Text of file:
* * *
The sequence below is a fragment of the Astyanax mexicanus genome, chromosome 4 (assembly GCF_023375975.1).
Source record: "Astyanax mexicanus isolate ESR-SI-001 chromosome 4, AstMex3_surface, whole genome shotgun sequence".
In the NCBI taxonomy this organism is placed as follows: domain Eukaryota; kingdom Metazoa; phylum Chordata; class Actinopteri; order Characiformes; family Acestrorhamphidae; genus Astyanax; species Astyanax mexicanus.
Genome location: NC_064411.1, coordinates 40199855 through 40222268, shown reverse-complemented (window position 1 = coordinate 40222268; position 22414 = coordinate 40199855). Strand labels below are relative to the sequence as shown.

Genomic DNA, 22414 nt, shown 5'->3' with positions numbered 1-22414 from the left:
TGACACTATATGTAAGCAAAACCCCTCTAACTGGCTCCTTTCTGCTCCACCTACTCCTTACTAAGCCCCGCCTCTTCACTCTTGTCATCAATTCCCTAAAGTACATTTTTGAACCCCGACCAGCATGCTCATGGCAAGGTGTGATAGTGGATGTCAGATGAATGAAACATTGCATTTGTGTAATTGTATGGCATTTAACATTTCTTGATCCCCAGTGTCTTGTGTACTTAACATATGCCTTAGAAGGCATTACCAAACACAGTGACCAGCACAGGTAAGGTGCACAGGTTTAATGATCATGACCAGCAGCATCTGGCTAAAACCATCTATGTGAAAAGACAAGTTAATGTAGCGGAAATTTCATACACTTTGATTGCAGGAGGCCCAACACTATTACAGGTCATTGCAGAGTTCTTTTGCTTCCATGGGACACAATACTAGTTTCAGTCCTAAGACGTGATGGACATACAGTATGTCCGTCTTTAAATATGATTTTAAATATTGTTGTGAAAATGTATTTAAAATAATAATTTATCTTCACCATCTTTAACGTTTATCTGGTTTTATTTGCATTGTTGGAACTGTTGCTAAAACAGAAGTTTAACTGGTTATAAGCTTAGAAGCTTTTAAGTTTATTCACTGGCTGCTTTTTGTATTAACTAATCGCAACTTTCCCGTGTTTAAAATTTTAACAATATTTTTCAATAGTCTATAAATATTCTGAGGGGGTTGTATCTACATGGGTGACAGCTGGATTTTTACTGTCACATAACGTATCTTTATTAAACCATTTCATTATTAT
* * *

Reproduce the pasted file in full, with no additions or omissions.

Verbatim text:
The sequence below is a fragment of the Astyanax mexicanus genome, chromosome 4 (assembly GCF_023375975.1).
Source record: "Astyanax mexicanus isolate ESR-SI-001 chromosome 4, AstMex3_surface, whole genome shotgun sequence".
In the NCBI taxonomy this organism is placed as follows: domain Eukaryota; kingdom Metazoa; phylum Chordata; class Actinopteri; order Characiformes; family Acestrorhamphidae; genus Astyanax; species Astyanax mexicanus.
Genome location: NC_064411.1, coordinates 40199855 through 40222268, shown reverse-complemented (window position 1 = coordinate 40222268; position 22414 = coordinate 40199855). Strand labels below are relative to the sequence as shown.

Genomic DNA, 22414 nt, shown 5'->3' with positions numbered 1-22414 from the left:
TGACACTATATGTAAGCAAAACCCCTCTAACTGGCTCCTTTCTGCTCCACCTACTCCTTACTAAGCCCCGCCTCTTCACTCTTGTCATCAATTCCCTAAAGTACATTTTTGAACCCCGACCAGCATGCTCATGGCAAGGTGTGATAGTGGATGTCAGATGAATGAAACATTGCATTTGTGTAATTGTATGGCATTTAACATTTCTTGATCCCCAGTGTCTTGTGTACTTAACATATGCCTTAGAAGGCATTACCAAACACAGTGACCAGCACAGGTAAGGTGCACAGGTTTAATGATCATGACCAGCAGCATCTGGCTAAAACCATCTATGTGAAAAGACAAGTTAATGTAGCGGAAATTTCATACACTTTGATTGCAGGAGGCCCAACACTATTACAGGTCATTGCAGAGTTCTTTTGCTTCCATGGGACACAATACTAGTTTCAGTCCTAAGACGTGATGGACATACAGTATGTCCGTCTTTAAATATGATTTTAAATATTGTTGTGAAAATGTATTTAAAATAATAATTTATCTTCACCATCTTTAACGTTTATCTGGTTTTATTTGCATTGTTGGAACTGTTGCTAAAACAGAAGTTTAACTGGTTATAAGCTTAGAAGCTTTTAAGTTTATTCACTGGCTGCTTTTTGTATTAACTAATCGCAACTTTCCCGTGTTTAAAATTTTAACAATATTTTTCAATAGTCTATAAATATTCTGAGGGGGTTGTATCTACATGGGTGACAGCTGGATTTTTACTGTCACATAACGTATCTTTATTAAACCATTTCATTATTAT